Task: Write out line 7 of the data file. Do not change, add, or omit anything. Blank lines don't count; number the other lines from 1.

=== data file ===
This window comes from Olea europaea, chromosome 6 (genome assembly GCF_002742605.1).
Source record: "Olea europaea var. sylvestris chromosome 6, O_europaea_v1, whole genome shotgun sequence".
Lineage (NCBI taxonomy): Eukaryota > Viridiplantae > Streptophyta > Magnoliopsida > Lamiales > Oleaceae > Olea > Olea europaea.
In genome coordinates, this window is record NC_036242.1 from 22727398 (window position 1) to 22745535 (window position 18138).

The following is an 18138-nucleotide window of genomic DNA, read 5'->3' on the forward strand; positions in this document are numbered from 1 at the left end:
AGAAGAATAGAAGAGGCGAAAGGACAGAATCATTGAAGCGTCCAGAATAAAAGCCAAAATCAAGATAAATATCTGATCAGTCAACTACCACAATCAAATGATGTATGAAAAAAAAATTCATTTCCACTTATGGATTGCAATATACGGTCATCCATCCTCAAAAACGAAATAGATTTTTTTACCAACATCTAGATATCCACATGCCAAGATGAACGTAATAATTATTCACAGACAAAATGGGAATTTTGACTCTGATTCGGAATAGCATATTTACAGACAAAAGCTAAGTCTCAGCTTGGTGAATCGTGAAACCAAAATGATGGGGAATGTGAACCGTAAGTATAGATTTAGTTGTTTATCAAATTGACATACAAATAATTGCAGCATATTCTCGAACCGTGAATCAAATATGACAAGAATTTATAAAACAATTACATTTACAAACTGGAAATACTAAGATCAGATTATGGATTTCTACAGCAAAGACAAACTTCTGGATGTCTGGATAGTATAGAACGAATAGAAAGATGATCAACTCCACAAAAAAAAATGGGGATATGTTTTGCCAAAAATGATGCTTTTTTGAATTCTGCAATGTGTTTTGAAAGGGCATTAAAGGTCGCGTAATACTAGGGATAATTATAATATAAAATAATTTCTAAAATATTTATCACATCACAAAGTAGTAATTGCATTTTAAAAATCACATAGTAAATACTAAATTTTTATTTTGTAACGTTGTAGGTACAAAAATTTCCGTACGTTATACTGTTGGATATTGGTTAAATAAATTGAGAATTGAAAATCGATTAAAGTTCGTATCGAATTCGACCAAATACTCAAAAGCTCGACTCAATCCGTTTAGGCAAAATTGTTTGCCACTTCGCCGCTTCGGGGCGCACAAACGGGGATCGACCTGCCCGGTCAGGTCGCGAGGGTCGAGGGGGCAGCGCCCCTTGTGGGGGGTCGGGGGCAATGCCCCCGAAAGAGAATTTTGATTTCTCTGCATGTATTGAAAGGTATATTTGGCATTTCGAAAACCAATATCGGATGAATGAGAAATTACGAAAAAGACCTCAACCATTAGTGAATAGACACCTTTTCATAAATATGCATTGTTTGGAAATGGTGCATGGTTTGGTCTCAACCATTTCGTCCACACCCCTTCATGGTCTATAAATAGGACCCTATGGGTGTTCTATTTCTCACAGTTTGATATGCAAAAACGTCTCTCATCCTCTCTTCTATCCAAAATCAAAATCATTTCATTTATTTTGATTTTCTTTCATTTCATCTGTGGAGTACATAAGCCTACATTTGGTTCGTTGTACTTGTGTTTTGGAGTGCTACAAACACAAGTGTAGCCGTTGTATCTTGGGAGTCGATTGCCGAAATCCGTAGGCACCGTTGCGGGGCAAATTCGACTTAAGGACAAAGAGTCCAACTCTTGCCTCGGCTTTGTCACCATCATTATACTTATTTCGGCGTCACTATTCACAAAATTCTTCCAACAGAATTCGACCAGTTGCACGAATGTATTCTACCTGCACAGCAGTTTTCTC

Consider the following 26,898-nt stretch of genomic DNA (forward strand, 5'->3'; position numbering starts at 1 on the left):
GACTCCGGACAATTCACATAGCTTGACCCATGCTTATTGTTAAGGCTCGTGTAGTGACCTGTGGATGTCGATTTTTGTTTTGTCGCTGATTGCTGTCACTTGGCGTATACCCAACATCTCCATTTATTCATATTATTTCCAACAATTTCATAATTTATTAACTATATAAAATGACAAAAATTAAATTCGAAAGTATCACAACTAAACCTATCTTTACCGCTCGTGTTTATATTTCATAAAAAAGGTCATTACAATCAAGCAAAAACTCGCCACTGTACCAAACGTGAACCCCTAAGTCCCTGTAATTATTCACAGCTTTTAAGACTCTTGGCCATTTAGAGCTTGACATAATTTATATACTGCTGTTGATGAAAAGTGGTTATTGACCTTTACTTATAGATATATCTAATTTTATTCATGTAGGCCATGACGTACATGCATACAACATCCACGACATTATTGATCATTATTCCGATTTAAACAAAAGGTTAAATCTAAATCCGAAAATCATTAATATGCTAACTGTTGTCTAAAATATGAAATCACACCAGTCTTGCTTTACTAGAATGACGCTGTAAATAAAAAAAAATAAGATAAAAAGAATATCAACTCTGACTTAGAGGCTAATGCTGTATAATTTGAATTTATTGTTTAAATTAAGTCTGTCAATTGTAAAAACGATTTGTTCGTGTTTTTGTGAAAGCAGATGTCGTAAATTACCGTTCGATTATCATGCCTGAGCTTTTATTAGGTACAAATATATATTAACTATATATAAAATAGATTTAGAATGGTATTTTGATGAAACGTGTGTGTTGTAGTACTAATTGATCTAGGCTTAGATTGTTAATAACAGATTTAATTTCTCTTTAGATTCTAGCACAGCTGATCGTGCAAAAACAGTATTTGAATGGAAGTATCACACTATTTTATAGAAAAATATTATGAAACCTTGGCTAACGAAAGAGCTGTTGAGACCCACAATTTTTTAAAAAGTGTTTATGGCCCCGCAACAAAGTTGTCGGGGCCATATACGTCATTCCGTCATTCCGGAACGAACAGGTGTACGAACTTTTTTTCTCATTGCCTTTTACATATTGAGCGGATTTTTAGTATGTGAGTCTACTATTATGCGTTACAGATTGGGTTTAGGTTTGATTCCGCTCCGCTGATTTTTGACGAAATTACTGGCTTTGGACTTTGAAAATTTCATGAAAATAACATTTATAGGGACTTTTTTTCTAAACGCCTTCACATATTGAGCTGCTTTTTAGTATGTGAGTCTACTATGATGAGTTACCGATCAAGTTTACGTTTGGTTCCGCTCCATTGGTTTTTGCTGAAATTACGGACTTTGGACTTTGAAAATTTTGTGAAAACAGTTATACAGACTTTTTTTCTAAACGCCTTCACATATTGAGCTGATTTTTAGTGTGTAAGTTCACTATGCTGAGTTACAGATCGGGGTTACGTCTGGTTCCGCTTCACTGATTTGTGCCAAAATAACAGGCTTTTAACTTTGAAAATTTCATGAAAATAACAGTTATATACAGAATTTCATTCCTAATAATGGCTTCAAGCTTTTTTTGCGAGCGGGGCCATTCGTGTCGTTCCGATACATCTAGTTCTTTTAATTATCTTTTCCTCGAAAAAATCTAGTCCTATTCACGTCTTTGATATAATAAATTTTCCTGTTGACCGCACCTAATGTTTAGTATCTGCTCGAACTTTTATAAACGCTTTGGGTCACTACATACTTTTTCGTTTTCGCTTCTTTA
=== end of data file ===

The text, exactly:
Consider the following 26,898-nt stretch of genomic DNA (forward strand, 5'->3'; position numbering starts at 1 on the left):